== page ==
News In Brief - Timely Tales from around Wyre
Published on Monday 8th November 2010
Change for bin collection times
Refuse collections in Wyre will be starting a little earlier from today (Monday)
The start time will change from 8am to 7.30am to allow vehicles to get from the depot to their starting point before morning rush hour.
This will avoid potential health and safety problems around such locations as schools and will bring collection times in line with the vast majority of local authorities.
Residents have been informed of the changes during the past few weeks via a sticker on their bins.
2. Lest We Forget
A special booklet recording the history of Memorial Park in Fleetwood is being launched in time for the Remembrance Day celebrations.
The publication is the result of painstaking research from Michelle Hargreaves, a member of the Friends of Memorial Park, who wanted to tell the story of how the Fleetwood War Memorial and its surrounding park came to be.
She is hoping that this will renew the community's respect for the park and kick start the restoration of the memorial to its former glory.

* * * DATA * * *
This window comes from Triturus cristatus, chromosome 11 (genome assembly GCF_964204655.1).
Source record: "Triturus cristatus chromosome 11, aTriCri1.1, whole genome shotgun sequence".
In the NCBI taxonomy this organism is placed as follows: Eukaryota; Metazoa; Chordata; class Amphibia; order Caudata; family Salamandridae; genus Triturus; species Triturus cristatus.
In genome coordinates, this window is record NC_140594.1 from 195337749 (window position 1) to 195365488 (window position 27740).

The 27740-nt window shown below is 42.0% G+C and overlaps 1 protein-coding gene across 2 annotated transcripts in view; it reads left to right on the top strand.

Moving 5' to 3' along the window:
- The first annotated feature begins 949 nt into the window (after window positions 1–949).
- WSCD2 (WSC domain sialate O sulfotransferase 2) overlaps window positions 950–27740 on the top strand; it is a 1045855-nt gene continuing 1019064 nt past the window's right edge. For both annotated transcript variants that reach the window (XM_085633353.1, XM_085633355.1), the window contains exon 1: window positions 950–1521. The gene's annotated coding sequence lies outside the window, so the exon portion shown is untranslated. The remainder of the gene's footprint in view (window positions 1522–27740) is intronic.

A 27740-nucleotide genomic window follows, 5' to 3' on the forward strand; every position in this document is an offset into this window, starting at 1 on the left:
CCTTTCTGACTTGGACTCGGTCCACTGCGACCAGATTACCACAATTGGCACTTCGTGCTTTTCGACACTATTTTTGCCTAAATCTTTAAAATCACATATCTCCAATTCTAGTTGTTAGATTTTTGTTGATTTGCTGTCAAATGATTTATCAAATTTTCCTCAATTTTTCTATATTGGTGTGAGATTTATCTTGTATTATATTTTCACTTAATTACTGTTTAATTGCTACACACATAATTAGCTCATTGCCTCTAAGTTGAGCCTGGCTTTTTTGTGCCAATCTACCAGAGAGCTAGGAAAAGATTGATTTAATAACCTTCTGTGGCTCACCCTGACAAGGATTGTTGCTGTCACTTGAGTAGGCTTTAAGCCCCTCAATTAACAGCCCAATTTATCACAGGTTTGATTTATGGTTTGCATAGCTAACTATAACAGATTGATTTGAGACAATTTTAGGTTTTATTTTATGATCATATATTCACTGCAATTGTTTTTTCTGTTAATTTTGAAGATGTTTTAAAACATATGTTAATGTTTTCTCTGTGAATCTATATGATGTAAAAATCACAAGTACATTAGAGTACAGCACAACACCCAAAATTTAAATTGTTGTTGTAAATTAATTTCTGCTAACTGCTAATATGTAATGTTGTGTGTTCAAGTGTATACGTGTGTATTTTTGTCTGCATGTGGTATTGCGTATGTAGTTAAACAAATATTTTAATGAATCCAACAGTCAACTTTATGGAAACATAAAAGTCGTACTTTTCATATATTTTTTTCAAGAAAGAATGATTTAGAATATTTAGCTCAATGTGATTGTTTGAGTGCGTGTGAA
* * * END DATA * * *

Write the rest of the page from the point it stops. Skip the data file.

Copies of the booklet can be purchased for £2.50 from the Fleetwood Town FC club shop and the Visit Fleetwood Centre. Proceeds after costs will go to the Friends of Memorial Park.
3. Wyre commended in 'green awards'
Wyre Borough Council has proved itself to be eco-conscious by having two projects commended for prestigious awards.
Both the Heatsave scheme and Wyre's Flood Management programme were shortlisted for the Climate Change North West Leader Awards, and although the council did not leave with top honours, to make it to the final three when standards were extremely high was a considerable achievement.
The Heatsave project has helped thousands of residents to keep their homes warm and energy efficient as well as slashing their household energy bills through cavity wall and loft insulation, saving 22,730 tonnes of carbon in the process.
The Flood Management programme, meanwhile, includes the award-winning Cleveleys Coastal Defence scheme which has already protected 8,700 properties from the effects of climate change and strengthened links with the local community through the Wyre Flood Forum.
Its use of recycled materials has saved thousands of items going to landfill and utilising local suppliers, renewable energy sources, turbines and solar powered luminaires has dramatically reduced the project's carbon footprint.
Wyre was one of just two district councils to make it to the awards, the rest being large metropolitan authorities or large partnership bodies with considerably greater resources at their disposal.
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